metalanguage
A remedy for Berry’s Paradox^{} and related paradoxes is to separate the language^{} used to formulate a particular mathematical theory from the language used for its discourse.
The language used to formulate a mathematical theory is called the object language to contrast it from the metalanguage used for the discourse.
The most widely used object language is the firstorder logic. The
metalanguage could be English or other natural languages plus
mathematical symbols such as $\Rightarrow $.
Examples

1.
The object language speaks of $(\mathrm{\neg}{A}_{n})$, but we speak of $\u27e8(,\mathrm{\neg},{A}_{n},)\u27e9$ in the metalanguage. [Recall that a formula^{} is some finite sequence^{} of the symbols. Cf. First Order Logic or Propositional Logic^{}.]

2.
In induction^{} proofs, one might encounter “the first symbol in the formula $\phi $ is $($;” we know that the first symbol is indeed $($ and not $\u27e8$ because $\u27e8$ is a symbol in our metalanguage. Similarly, “the third symbol is ${A}_{n}$” and not $,$ because $,$ is a symbol in our metalanguage.

3.
$\u22a2$ and $\vDash $ are members of the metalanguage, not of object language.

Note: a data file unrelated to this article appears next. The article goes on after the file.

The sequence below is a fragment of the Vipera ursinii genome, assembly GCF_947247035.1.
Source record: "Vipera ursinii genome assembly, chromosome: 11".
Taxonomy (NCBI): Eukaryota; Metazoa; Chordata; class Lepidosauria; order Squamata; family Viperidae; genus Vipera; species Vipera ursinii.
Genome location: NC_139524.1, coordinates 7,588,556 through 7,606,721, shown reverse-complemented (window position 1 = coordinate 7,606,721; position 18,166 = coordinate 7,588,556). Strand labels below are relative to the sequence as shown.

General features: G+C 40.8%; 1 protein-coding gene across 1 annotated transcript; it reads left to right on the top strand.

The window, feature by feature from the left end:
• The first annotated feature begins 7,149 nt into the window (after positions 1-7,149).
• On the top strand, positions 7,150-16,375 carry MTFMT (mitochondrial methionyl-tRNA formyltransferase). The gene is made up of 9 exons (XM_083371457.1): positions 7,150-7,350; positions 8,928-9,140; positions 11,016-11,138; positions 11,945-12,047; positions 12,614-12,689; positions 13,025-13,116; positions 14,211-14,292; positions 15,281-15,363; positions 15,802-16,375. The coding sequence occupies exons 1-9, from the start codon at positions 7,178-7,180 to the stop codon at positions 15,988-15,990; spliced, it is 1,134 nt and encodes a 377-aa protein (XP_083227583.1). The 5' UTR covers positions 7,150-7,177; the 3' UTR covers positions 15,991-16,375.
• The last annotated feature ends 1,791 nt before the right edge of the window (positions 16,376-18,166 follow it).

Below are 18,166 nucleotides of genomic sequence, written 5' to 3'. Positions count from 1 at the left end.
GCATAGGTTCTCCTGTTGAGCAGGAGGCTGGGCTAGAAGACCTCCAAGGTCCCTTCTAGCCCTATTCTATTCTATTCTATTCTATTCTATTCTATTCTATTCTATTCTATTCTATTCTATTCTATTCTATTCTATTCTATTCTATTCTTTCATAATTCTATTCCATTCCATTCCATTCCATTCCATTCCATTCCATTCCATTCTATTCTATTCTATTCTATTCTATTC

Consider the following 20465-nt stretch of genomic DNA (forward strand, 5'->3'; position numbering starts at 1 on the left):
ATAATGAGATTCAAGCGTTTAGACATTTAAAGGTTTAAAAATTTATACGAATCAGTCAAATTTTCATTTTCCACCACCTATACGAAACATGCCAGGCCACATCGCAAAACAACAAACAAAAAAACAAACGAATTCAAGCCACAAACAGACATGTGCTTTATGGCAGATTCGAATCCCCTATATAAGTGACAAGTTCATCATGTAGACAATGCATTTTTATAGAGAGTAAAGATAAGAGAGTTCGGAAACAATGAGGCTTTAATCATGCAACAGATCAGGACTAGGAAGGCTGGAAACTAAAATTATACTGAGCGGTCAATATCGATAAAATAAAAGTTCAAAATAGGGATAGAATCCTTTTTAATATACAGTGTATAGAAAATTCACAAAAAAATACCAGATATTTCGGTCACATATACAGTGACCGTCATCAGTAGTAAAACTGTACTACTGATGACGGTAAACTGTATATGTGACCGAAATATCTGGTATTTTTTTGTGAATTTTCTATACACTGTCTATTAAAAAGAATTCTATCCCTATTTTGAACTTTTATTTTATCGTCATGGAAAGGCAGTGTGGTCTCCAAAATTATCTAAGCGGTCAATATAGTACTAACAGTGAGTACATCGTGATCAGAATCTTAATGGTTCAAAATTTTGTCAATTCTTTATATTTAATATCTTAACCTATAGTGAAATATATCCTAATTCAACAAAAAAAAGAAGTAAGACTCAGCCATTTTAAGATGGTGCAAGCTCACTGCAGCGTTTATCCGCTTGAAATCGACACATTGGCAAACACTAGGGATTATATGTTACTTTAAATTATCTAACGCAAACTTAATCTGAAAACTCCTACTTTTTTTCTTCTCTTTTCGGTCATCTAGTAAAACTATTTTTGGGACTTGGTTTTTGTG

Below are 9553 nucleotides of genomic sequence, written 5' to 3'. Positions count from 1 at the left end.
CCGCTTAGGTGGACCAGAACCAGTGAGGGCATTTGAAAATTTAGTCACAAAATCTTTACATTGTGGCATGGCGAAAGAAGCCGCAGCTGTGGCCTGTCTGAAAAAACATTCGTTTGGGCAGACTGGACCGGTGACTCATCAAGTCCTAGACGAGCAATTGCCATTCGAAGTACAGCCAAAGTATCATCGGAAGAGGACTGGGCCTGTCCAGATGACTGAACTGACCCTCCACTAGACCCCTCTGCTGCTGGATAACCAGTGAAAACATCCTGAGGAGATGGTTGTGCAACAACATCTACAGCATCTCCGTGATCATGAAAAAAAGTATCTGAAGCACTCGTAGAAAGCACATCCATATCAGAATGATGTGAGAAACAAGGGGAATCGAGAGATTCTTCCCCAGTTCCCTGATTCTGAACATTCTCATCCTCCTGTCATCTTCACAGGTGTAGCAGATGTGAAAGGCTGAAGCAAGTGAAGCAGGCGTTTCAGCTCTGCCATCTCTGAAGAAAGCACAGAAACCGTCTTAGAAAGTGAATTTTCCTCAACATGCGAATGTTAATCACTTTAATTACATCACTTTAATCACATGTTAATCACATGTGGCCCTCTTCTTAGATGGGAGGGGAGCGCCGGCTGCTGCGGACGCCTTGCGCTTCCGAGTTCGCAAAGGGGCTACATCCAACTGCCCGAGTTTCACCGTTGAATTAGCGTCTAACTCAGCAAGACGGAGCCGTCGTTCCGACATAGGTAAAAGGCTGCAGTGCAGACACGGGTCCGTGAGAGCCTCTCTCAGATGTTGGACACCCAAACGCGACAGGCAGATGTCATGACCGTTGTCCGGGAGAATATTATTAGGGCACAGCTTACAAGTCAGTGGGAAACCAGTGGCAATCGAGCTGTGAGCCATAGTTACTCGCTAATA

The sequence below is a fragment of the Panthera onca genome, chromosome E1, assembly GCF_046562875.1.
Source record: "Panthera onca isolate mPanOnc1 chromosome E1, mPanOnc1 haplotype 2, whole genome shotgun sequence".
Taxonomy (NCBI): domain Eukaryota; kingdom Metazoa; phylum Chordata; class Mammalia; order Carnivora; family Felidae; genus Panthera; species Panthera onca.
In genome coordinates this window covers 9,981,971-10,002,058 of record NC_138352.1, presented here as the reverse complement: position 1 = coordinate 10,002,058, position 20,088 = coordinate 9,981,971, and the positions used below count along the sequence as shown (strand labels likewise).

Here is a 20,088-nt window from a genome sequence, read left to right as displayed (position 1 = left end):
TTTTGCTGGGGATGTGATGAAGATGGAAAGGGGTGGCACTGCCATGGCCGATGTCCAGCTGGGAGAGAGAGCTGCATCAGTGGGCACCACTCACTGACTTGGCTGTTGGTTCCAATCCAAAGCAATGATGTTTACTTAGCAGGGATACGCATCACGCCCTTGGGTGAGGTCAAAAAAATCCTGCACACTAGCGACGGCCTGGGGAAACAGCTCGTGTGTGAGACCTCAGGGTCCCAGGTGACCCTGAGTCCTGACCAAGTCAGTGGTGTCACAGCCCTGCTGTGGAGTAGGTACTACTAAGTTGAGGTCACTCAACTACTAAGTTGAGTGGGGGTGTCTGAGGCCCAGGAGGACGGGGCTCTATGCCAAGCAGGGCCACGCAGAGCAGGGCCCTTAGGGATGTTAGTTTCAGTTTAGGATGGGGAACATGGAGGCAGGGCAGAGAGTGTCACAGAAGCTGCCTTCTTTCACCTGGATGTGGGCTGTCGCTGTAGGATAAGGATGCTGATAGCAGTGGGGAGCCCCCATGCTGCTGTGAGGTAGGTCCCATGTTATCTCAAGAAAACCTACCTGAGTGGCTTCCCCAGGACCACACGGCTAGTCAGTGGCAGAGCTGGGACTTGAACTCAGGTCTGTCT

4.
Parallel with the notion of metalanguage is metatheorem^{}. “$\mathrm{\Gamma}\u22a2(\phi \to \psi )$ if $\mathrm{\Gamma}\cup \{\phi \}\u22a2\psi ,\mathrm{\Gamma}\subseteq {\mathcal{L}}_{0},\phi ,\psi \in {\mathcal{L}}_{0}$” is a metatheorem.

5.
Examples from Set Theory^{}. Let “Con” denote consistency. Then Con(ZF) and Con(ZF+AC+GCH) are metamathematical statements; they are statements in the metalanguage.
References
 1 Schechter, E., Handbook of Analysis and Its Foundations, 1st ed., Academic Press, 1997.
Title  metalanguage 

Canonical name  Metalanguage 
Date of creation  20130322 18:06:05 
Last modified on  20130322 18:06:05 
Owner  yesitis (13730) 
Last modified by  yesitis (13730) 
Numerical id  6 
Author  yesitis (13730) 
Entry type  Definition 
Classification  msc 03B99